No Jamming!

By the end of this week two more former members of the House GOP leadership are set to announce they are leaving the U.S. Congress after many, many years of service at the highest levels of influence. Republican Reps. Dennis Hastert of Illinois and Deborah Pryce of Ohio are reportedly retiring from their House seats — and after serving as Speaker and GOP conference chairwoman (respectively) before the 2006 midterms relegated them to disheartened members of the minority, how could this come as a surprise?

Is the Democratic takeover to blame? Of course the job these days is a huge drag, but keeping their jobs is also suddenly so much harder. Life for Hastert and Pryce in the House of Representatives is completely unrecognizable from what it was two years ago today, and their standing at home has also been altered profoundly. The GOP brand has suffered a blow and the Iraq war hangs around the neck of the Republican Party like an anchor. But Pryce barely made it back to Washington in 2006 and Hastert was tainted by the Mark Foley scandal, trying to feign ignorance only to be exposed by his colleagues who said he had been informed. It was a sad end to his speakership; he resigned and took to the back bench in the new minority.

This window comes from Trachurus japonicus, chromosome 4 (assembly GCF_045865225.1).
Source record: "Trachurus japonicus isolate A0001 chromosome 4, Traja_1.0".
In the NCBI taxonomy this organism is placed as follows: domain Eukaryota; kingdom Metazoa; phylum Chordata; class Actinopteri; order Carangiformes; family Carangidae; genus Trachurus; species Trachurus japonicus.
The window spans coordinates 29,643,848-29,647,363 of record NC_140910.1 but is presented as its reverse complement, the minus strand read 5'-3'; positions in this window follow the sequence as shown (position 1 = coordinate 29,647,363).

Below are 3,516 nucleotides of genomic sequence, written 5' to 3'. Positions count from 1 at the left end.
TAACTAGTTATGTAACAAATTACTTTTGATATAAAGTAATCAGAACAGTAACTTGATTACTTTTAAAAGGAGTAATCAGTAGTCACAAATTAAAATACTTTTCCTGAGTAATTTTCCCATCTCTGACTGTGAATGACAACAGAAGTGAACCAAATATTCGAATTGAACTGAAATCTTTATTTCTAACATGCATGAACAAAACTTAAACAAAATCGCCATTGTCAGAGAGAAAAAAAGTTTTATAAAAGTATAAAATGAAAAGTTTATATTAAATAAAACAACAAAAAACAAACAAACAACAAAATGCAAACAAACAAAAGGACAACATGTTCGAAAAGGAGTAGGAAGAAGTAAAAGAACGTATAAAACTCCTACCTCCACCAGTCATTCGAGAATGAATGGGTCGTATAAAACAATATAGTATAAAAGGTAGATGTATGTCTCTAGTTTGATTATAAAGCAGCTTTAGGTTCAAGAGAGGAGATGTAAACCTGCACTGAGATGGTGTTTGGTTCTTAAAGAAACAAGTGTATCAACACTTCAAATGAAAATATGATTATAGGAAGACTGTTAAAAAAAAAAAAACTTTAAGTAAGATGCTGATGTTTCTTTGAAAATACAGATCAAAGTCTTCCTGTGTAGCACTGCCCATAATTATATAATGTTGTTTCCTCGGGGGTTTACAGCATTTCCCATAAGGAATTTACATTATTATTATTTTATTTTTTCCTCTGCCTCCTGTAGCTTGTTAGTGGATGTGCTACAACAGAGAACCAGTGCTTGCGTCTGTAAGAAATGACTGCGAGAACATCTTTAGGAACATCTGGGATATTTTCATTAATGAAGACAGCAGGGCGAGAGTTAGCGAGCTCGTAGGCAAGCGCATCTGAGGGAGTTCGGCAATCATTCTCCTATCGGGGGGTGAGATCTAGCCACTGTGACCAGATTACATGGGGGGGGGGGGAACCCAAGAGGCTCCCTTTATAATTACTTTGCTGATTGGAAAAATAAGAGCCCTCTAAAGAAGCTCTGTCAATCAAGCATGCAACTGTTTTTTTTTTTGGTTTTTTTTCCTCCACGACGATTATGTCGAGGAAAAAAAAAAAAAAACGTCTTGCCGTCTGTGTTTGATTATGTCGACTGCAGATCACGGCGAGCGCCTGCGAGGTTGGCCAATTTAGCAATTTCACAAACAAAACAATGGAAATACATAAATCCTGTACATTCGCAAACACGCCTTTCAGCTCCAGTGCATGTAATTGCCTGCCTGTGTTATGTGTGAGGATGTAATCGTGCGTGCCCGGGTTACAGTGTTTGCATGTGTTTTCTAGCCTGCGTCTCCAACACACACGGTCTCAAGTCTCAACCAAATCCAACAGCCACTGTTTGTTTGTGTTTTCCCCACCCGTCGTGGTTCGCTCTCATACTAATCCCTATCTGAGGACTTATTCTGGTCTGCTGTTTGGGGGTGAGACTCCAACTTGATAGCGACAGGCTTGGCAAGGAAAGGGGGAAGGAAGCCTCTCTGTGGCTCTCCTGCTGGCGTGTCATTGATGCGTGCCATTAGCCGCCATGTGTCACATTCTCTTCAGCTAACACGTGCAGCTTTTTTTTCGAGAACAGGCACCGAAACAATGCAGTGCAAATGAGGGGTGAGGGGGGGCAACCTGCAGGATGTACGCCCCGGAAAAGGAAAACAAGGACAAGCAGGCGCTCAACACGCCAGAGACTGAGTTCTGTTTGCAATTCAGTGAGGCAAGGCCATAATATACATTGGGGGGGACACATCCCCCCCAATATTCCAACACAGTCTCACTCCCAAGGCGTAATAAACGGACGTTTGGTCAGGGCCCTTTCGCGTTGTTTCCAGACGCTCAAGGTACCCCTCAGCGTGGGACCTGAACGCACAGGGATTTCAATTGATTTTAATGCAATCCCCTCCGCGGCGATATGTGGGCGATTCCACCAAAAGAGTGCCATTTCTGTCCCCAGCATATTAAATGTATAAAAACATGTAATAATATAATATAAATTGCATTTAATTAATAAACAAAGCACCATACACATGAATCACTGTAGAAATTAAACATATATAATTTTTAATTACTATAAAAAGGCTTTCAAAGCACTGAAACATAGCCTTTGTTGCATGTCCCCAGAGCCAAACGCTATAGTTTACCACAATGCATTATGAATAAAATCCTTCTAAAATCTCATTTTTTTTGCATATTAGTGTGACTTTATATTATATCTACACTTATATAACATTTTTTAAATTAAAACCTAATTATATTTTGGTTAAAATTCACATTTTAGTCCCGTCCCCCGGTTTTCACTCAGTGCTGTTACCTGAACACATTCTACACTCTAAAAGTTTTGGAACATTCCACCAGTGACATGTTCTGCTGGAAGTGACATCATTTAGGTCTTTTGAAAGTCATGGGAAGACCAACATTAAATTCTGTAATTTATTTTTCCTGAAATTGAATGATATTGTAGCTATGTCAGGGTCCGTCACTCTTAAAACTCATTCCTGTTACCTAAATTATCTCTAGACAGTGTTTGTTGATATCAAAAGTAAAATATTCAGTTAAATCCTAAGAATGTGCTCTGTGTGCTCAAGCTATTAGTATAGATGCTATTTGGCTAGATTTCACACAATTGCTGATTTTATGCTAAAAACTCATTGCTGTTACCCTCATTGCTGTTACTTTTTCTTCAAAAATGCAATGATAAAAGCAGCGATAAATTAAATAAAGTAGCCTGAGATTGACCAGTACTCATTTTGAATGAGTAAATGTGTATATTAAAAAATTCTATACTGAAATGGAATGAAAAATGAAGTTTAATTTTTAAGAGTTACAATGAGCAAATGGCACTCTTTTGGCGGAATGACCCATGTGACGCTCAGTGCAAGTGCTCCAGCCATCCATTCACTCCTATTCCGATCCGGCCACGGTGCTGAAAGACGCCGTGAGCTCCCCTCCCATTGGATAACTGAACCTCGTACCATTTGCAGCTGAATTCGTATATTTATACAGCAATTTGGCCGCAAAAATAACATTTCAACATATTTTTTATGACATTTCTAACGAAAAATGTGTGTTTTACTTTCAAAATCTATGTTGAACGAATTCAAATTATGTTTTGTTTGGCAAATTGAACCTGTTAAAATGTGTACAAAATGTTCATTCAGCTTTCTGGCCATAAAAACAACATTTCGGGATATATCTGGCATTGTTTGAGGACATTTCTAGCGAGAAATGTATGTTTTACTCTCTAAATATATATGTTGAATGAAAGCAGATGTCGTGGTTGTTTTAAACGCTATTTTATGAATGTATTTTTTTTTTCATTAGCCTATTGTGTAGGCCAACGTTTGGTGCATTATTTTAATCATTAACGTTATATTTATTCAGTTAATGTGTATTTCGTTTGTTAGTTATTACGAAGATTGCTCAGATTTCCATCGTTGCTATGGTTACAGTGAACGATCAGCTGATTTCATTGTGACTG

Hastert is a former wrestling coach who led like one and often gave other leaders the credit and the spotlight. From the back bench this week he had words about the new Speaker when he talked with David Rogers of The Wall Street Journal. Like so many Republicans still smarting from what happened, Hastert doesn't remember the past quite clearly. "She's jammed a lot of stuff, that's become her style," Hastert said of Rep. Nancy Pelosi (D-Calif.). "I never did that. We never jammed." Rogers had to remind him — ahem, ask him again — if he ever jammed legislation in the House as Speaker. "Well, we never jammed in the sense that nobody knew what was in the bill."

But Hastert wants to work with Pelosi now, and is offering to share his roads into the Bush administration as well as his perspective on his former job to help pass energy legislation containing carbon dioxide controls and more emphasis on new energy production. "I really think there are good things we can have an opportunity to do," he said. "I would like to put my talents to work to try to do that."

Maybe I'm a sucker, but I'm going to take him at his word.

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